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Manuel Villacorta

Manuel Villacorta

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How To Keep Your Sweet Tooth and Your Weight Healthy

Posted: 04/29/11 08:22 AM ET

Is having a sweet tooth okay, or should you fight it at all costs? The truth is that sweet cravings are tough to resist. In fact, our first craving from birth is sugar, delivered via our mother's milk. It may surprise you to learn that human breast milk has the highest carbohydrate (sugar) content among mammals' milk, delivering large amounts of energy in the form of lactose. As babies, we are drawn to the sugary sweet taste of breast milk; it's the first flavor that we begin to desire, so why wouldn't we crave sugar for life? A sweet tooth, for the purpose of this blog, is defined as wanting something sweet after your regular meal -- not to be confused with real hunger that can create a sweet tooth.

These cravings are not new to the human experience; rather they have been ingrained in us all along. We all know what it is like to long for certain foods depending on our mood, our environment and our own taste preferences. But did you know that human interest in sweets can be traced back as far as 500 B.C. (and probably even further), when people in India boiled sugar cane to extract sucrose for crystallization into candy? If we've been satisfying our sweet cravings for such a long time, why is it that we are so obsessed by them now?

The answer is that modern life requires us to work longer hours, sleep less, stress more, skip meals and cut carbs -- all factors that contribute to our desire for sweet treats. Our constant exposure to convenient foods presents us with a daily battle against overindulgence. The problem really isn't that we have these cravings in the first place -- it's that our inattention to hunger cues causes us to overeat. On top of that, the environment we live in has changed dramatically in a short period of time and now we can have fast food at our fingertips any time of day.

Just think, it's 3 p.m.: You're at work, feeling tired and stressed, and you've skipped breakfast and only had lettuce for lunch. Then you imagine a chocolate-chip cookie. If you are like most people in America, it doesn't take much to make this fantasy cookie munch-down reality. Right outside your office, you have your choice: skip over to a Starbucks, walk over to Walgreens or bounce over to the bakery. Voila! That cookie is yours.

One hundred years ago, you would likely have had to obtain the ingredients, often going to great lengths to get your hands on what we now consider to be basic staples like flour, sugar and spices. Lots of effort for a small reward, right?

Now, there are those folks who believe that sugar is evil, toxic and addictive, and there are those who don't agree. I believe that the over-consumption of sugar, as well as the increased intake of extreme processed and fake sugars, is unhealthy, and that the best bet to quench your desire for sweets is to maintain a healthy diet and lifestyle -- and to address your cravings as they come up. Ask yourself, am I really interested in something sweet, or are am I just in need of some energy? Most sugar cravings are primal cues to eat, signals that the body requires additional energy, rather than symptoms of an addiction.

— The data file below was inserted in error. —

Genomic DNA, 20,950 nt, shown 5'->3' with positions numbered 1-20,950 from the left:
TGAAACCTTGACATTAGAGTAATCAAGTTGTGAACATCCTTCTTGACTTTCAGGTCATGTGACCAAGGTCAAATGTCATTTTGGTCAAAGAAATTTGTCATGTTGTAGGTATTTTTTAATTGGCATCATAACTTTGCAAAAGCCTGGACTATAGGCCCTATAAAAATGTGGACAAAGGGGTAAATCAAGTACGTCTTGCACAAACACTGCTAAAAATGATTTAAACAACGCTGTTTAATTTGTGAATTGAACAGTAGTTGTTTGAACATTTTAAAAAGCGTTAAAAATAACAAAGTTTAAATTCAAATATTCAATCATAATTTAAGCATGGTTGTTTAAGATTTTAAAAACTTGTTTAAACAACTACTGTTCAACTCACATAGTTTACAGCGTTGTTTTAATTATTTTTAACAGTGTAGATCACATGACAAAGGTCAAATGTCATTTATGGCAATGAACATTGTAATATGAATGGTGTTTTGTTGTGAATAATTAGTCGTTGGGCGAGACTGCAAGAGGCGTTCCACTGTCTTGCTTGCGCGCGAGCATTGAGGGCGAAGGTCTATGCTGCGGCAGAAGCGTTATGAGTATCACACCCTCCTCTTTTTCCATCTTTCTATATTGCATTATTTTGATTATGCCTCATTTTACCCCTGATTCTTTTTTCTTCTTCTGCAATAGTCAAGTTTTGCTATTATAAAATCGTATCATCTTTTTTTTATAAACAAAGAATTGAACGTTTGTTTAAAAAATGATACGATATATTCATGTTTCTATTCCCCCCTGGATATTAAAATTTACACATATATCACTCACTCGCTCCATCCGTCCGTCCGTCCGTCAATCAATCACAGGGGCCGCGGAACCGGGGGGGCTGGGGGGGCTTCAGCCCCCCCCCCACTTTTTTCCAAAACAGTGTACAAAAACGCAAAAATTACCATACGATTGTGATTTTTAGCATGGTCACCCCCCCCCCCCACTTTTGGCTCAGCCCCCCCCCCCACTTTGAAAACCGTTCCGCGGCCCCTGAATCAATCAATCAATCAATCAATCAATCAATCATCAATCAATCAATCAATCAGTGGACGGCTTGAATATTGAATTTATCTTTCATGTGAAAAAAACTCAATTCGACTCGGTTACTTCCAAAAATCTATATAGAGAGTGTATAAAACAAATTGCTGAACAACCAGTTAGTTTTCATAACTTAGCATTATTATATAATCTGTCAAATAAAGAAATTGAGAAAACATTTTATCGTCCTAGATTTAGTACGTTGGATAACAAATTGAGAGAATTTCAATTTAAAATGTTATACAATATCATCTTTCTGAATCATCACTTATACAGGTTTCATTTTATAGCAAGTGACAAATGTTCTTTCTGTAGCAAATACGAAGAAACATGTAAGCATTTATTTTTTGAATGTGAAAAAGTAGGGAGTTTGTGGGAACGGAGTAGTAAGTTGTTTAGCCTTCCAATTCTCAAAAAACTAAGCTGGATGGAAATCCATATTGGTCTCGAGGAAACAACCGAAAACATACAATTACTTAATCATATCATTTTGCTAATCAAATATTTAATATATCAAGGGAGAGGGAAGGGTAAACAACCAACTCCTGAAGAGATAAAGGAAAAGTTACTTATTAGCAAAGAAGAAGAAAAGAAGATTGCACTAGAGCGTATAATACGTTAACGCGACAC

Today, our world is shaped by instant gratification and if we allow ourselves to give in every time we have a craving, we will inevitably end up gaining weight. We are facing a culture that favors quantity over quality, so we must arm ourselves with the knowledge, awareness and support needed to fight the call to consume, which is coming at us from every direction, each and every day.

Many clients tell me about their untamable desire for sweets. They believe that in order to lose weight, they have to eliminate sweet treats completely. When cravings crop up, they often eat one healthy snack after another in an attempt to fight the desire -- a habit which can add up to 800 calories at a time, when a few sweet treats might only add 150 calories. I say, enjoy a sweet treat now and then and moderate the portion.

Nothing's wrong with having a sweet tooth. Choose your treats wisely and respect your health by choosing quality over quantity, but, most of all, enjoy the whole experience of eating: from choosing your foods to cooking them to finally consuming them! Right now, you may feel guilty about your sugar cravings and pressured to fight the temptation to indulge, but please don't restrict yourself as this will only set you up to binge later on. Instead, allow yourself to have a reasonable amount of a sensible sweet snack.

So celebrate your sweet tooth instead of trying to fight it because, let's face it -- we were born to crave sugar. Practice your portion control and, most importantly, make sure that you eat all of your meals every day so that you don't confuse a sweet tooth with real hunger. Drop the guilt and treat yourself to something sensibly sweet today!

Manuel Villacorta is a registered dietitian in private practice in San Francisco, California. He is a national media spokesperson for the American Dietetic Association and the founder of Eating Free.

 
 
 

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